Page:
4 tips for telling a client “You’re fired”

by James McClister


As we discussed in a recent article, making the decision to fire a client is a nuanced process. That is doubly true when you move to execute that decision.

Doing the actual firing may seem like the simpler part of the equation, but as a real estate agent you should never cut off avenues to potential business. And as counterintuitive as it may sound, a fired client could still be a potential spring of new business (we’re talking referrals).

Here are a few things to keep in mind:

  1. Come with recommendations – You won’t be representing the client anymore, but that doesn’t mean they won’t still want to buy or sell a home. Offer the client recommendations of other agents, whom you’ve discussed the situation with beforehand and who might be able to take on the client, to show them you care about meeting their needs and to assuage any ill will that may otherwise keep the buyer or seller from recommending you in the future.
  2. Do it face to face –  You should afford a fair bit of reverence to your client relationships, and maintain it even as the bad ones are ending. Professionalism is not a hat you wear, but rather a lifestyle you should adopt.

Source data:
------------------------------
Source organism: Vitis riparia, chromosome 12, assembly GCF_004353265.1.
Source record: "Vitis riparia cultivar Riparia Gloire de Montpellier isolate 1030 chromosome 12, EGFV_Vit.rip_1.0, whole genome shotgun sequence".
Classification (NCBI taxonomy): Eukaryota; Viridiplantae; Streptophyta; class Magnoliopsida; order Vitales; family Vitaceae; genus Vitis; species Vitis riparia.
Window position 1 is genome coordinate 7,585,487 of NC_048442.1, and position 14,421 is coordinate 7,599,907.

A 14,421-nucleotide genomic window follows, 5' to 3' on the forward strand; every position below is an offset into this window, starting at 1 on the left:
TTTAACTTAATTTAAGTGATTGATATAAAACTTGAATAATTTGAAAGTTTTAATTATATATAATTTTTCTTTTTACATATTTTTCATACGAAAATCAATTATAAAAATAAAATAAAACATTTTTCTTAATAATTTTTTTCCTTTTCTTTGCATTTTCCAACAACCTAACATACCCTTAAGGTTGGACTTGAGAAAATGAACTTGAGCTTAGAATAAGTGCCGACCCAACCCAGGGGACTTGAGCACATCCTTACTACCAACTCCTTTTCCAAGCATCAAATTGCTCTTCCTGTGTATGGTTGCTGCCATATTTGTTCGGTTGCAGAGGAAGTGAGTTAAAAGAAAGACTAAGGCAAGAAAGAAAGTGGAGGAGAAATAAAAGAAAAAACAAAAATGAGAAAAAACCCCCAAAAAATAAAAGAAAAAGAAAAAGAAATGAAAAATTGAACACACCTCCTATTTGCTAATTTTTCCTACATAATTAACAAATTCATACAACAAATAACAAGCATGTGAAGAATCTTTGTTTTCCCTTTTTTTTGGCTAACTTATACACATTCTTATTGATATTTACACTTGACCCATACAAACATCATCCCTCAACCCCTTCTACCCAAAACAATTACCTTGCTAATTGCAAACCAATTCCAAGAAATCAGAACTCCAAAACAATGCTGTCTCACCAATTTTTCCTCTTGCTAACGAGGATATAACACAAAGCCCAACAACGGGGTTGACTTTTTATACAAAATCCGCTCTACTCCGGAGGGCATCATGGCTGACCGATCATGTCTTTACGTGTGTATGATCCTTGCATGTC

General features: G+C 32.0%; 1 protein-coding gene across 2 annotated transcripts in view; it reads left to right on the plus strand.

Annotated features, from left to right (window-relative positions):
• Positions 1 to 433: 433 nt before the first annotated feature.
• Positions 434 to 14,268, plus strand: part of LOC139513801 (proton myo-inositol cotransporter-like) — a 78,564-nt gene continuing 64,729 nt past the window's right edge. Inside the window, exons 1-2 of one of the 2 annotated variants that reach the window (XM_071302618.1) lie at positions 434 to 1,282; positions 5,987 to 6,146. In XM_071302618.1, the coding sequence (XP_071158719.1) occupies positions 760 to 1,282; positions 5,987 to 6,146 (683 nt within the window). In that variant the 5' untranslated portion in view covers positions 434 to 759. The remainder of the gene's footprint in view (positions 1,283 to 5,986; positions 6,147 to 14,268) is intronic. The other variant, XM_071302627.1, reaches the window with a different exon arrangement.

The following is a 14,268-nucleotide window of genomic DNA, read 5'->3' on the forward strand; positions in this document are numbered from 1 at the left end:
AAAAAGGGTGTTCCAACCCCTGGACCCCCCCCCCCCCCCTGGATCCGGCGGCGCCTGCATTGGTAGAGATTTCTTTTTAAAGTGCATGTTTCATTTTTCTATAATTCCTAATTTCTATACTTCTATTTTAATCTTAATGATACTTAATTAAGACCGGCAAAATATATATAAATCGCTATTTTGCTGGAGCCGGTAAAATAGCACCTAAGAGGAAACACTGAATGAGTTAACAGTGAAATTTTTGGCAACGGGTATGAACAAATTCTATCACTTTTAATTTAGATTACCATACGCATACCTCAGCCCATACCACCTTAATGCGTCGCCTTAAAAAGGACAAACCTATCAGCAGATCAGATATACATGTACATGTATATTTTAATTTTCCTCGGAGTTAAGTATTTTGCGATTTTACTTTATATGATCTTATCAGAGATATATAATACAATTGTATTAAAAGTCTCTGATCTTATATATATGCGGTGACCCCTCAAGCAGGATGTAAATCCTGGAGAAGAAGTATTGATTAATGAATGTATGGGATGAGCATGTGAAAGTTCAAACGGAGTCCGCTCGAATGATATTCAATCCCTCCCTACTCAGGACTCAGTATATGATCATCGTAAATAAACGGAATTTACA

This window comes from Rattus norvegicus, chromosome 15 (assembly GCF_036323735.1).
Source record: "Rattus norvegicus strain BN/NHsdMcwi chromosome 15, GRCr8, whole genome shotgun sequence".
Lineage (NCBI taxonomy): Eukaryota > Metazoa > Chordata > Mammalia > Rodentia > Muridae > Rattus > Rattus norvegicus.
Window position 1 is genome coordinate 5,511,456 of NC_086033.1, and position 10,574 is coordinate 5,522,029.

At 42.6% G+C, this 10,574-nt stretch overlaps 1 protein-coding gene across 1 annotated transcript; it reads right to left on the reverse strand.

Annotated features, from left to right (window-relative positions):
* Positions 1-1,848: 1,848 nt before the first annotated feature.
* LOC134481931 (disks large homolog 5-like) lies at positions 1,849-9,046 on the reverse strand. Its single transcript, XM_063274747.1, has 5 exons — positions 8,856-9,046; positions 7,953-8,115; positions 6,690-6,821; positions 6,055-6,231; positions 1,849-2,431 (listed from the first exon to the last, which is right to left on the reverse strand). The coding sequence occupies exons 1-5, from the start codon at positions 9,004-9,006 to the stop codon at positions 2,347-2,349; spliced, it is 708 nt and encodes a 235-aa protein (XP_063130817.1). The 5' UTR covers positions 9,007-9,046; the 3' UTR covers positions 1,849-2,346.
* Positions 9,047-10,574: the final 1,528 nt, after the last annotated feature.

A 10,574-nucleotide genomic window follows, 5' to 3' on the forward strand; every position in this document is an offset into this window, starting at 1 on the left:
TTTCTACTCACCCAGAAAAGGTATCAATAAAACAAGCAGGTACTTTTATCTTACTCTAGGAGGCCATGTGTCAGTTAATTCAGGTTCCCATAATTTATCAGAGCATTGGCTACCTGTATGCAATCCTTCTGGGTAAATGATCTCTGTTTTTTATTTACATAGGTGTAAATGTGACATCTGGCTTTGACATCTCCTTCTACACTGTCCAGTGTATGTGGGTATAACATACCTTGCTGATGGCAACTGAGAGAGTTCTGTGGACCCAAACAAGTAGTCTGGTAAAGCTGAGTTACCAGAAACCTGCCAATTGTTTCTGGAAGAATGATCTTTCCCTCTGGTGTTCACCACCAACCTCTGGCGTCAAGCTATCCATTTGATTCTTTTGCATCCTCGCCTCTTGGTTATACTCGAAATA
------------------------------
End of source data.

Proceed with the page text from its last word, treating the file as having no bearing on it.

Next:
3. Consider the timing – As bad as your client may be, it shouldn’t be your prerogative to escalate the situation anymore than it needs. Once you’ve made your decision to fire your buyer or seller, don’t spring it on them. Schedule a time to sit down with your client – a time when you won’t be stressed – and deliver the news in a calm and serious manner.
  4. Be honest – You’re not taking a sabbatical in Europe. You’re not switching careers. You’re firing your client. Never try to lie yourself out of an awkward situation, even if you think it would make the client feel better. Be mature, professional and honest. Explain to your client why the relationship isn’t working out; tell them that you’re ending it; and then wish them well. Of course, honesty has its limits, and in disclosing the truth it’s important to not go overboard in your language or tone (see No. 3). The ultimate goal is to do what’s right for your business, end the client relationship with minimal hurt feelings and (hopefully) retain a source of future referral business.

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